[star]The American Mind[star]

January 31, 2005

Non-Combatants Can Go to Court

If some federal judges have their way the U.S. won't be able to hold any terrorists.

A federal judge ruled Monday that foreign terror suspects held in Cuba can challenge their confinement in U.S. courts and she criticized the Bush administration for holding hundreds of people without legal rights.

Judge Joyce Hens Green, handling claims filed by about 50 detainees at the U.S. Navy base at Guantanamo Bay, said the Supreme Court made clear last year that they have constitutional rights that lower courts should enforce.

"Although this nation unquestionably must take strong action under the leadership of the commander in chief to protect itself against enormous and unprecedented threats," she wrote, "that necessity cannot negate the existence of the most basic fundamental rights for which the people of this country have fought and died for well over 200 years."

I'm galled that Judge Green thinks non-citizens have the same constitutionally protected rights as American citizens. In a metaphysical sense all people have the same rights--thus they're called human rights. This has to be approached differently in a world of nation-states, borders, and anti-terrorist security. If it's the U.S. government must respect the rights of non-citizens then President Bush's call last week to spread freedom across the globe isn't just American policy. It could conceivably be a legal obligation.

Right now, the military holds hearings where prisoners can appeal their status as enemy combatants. Periodic review seems sound since intelligence and security concerns require easier standards than criminal trials. Judge Green ruled those unconstitutional today as well.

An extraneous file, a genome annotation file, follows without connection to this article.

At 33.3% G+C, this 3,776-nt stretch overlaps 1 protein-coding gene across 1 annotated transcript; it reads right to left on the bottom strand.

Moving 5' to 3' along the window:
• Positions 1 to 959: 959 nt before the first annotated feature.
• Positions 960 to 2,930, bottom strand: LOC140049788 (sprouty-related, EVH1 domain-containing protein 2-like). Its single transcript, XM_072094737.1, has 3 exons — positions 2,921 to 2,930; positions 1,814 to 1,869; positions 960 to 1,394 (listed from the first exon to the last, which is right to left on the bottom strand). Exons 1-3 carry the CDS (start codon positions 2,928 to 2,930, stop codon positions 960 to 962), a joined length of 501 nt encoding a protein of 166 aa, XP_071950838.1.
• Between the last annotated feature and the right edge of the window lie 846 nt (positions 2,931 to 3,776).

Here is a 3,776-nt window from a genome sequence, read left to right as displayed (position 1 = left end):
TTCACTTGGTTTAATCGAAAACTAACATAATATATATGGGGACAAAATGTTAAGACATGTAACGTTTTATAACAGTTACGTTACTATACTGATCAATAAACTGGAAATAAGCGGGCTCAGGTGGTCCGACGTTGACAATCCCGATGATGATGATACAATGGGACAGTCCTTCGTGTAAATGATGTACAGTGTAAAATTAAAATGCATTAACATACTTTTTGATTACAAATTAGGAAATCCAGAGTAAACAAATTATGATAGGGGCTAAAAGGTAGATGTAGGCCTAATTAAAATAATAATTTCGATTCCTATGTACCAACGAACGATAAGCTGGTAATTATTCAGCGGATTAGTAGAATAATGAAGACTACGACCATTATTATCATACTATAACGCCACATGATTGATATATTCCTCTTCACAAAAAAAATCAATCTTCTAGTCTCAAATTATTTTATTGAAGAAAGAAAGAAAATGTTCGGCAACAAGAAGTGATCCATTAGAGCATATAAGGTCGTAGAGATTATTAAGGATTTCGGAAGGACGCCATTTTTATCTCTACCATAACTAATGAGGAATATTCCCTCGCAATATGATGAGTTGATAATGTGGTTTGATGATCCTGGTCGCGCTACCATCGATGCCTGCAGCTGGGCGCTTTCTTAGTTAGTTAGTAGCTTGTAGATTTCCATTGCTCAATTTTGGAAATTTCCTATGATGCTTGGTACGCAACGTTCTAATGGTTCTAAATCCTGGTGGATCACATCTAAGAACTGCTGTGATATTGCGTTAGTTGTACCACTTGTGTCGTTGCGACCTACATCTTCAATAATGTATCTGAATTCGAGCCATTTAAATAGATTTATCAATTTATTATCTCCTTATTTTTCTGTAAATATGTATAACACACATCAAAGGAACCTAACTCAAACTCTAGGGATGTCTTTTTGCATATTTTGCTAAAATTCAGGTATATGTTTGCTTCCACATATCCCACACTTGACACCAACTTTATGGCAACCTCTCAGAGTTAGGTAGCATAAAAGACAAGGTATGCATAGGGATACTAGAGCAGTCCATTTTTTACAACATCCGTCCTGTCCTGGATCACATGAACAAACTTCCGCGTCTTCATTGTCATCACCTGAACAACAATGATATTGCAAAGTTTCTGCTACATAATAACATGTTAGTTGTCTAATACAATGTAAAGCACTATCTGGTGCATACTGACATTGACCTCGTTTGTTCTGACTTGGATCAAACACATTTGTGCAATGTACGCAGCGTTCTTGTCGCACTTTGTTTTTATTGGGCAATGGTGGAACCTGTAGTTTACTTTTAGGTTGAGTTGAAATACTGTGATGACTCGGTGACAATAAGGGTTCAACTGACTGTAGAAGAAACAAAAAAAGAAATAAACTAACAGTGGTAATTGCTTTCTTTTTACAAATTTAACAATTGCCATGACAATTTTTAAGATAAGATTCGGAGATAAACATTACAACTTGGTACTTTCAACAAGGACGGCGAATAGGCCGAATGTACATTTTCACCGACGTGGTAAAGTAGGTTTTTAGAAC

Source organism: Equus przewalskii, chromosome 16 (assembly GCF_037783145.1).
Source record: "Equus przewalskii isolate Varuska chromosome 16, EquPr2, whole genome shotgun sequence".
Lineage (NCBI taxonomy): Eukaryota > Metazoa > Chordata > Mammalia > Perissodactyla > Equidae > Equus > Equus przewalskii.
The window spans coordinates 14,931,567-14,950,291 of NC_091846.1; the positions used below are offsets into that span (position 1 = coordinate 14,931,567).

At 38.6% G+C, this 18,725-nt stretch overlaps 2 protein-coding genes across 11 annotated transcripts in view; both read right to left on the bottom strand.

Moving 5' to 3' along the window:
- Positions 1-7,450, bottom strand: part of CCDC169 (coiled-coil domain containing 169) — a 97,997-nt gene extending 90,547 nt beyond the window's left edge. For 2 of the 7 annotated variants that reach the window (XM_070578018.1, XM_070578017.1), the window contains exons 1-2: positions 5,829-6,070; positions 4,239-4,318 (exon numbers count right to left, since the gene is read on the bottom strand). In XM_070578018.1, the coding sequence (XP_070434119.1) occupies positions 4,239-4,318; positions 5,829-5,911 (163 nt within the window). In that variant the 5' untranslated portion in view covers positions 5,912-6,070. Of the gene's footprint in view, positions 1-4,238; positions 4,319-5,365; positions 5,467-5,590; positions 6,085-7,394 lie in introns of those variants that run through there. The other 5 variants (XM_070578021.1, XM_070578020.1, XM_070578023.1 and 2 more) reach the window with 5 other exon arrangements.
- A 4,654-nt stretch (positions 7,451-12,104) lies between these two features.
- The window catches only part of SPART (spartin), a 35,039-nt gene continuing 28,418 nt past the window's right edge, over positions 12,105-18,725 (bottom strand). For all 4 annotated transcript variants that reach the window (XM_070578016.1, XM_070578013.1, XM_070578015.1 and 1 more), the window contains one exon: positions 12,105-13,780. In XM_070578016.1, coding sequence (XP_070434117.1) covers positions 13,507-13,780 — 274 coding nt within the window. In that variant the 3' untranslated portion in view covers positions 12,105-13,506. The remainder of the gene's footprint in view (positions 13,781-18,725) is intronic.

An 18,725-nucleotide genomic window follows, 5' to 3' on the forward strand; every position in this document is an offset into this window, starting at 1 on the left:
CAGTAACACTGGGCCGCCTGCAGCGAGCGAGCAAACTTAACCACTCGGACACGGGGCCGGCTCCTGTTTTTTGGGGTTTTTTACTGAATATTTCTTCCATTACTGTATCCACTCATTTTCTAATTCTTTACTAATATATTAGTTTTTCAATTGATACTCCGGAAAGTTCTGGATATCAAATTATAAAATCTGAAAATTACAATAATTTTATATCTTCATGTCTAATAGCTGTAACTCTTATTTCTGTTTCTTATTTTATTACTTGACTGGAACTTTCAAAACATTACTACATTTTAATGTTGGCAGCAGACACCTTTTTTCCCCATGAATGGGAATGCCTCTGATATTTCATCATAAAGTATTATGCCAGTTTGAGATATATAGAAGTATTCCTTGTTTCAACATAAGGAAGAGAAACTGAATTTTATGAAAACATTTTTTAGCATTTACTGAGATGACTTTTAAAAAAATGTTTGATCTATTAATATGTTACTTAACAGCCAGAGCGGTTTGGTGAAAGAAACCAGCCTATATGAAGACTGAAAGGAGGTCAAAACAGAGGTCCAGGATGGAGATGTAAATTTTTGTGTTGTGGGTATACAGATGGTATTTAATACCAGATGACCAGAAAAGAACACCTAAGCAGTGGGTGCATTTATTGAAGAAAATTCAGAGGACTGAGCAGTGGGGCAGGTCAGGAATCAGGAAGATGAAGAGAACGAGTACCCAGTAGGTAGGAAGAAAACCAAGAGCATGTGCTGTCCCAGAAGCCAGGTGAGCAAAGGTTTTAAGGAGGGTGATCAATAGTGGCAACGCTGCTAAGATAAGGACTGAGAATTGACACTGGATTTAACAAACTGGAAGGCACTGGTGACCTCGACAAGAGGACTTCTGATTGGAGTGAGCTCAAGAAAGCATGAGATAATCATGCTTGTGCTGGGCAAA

Earlier this month, I wrote about the conundrum the Supreme Court has placed us in:

The hard truth is there are people in custody who would love to see thousands of Americans dead. Those in custody are the same types of evil thugs beheading foreigners and bombing Iraqis who are working to bring freedom to their country. The Bush administration and the American public now have to face a significant consequence of the Supreme Court ruling that prisoners held by the military have a right to a hearing. Since letting the prisoners go would guarantee future American deaths we have two choices: either we hold the most dangerous terrorists until they die; or we shoot them. (The CIA will just moved them outside the U.S. with a "rendition" and off them.) Human rights activists who seem to care more about the rights of America's enemies than Americans don't like to admit that's the dilemma we face. They worry about government abuses. That's something I'll grant has taken place, is taking place now, and will in the future. However, if it's a terroist being abused instead of an American killed then that's a tragic tradeoff I'm willing to make. It's us or them, and I know what side I'm on.

"Judge Backs Guantanamo Detainee Challenges"

Posted by Sean Hackbarth in Terrorism at 12:42 PM | Comments (5) | Trackbacks (1)
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